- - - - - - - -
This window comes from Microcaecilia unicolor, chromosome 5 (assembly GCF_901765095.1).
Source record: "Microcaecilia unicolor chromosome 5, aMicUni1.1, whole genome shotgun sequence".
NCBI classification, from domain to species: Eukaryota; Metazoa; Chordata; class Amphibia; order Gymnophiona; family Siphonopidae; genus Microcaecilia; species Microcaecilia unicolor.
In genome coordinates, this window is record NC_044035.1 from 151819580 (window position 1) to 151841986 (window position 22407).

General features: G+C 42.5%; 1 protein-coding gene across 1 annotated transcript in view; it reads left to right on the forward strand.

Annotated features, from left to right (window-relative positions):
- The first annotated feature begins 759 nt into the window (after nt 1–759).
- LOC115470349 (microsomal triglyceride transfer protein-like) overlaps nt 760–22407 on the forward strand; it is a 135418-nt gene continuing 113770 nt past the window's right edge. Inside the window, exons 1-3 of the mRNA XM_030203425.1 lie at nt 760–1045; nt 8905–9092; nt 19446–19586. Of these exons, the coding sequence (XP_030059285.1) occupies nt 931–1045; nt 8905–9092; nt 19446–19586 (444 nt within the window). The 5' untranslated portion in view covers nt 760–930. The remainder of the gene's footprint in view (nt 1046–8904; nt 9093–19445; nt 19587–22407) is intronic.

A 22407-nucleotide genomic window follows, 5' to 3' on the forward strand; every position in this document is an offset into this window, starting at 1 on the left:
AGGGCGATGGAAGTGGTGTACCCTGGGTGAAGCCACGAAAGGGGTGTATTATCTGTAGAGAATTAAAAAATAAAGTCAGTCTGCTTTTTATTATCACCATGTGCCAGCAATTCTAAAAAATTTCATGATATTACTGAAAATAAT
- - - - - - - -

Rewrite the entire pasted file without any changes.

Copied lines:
This window comes from Microcaecilia unicolor, chromosome 5 (assembly GCF_901765095.1).
Source record: "Microcaecilia unicolor chromosome 5, aMicUni1.1, whole genome shotgun sequence".
NCBI classification, from domain to species: Eukaryota; Metazoa; Chordata; class Amphibia; order Gymnophiona; family Siphonopidae; genus Microcaecilia; species Microcaecilia unicolor.
In genome coordinates, this window is record NC_044035.1 from 151819580 (window position 1) to 151841986 (window position 22407).

General features: G+C 42.5%; 1 protein-coding gene across 1 annotated transcript in view; it reads left to right on the forward strand.

Annotated features, from left to right (window-relative positions):
- The first annotated feature begins 759 nt into the window (after nt 1–759).
- LOC115470349 (microsomal triglyceride transfer protein-like) overlaps nt 760–22407 on the forward strand; it is a 135418-nt gene continuing 113770 nt past the window's right edge. Inside the window, exons 1-3 of the mRNA XM_030203425.1 lie at nt 760–1045; nt 8905–9092; nt 19446–19586. Of these exons, the coding sequence (XP_030059285.1) occupies nt 931–1045; nt 8905–9092; nt 19446–19586 (444 nt within the window). The 5' untranslated portion in view covers nt 760–930. The remainder of the gene's footprint in view (nt 1046–8904; nt 9093–19445; nt 19587–22407) is intronic.

A 22407-nucleotide genomic window follows, 5' to 3' on the forward strand; every position in this document is an offset into this window, starting at 1 on the left:
AGGGCGATGGAAGTGGTGTACCCTGGGTGAAGCCACGAAAGGGGTGTATTATCTGTAGAGAATTAAAAAATAAAGTCAGTCTGCTTTTTATTATCACCATGTGCCAGCAATTCTAAAAAATTTCATGATATTACTGAAAATAAT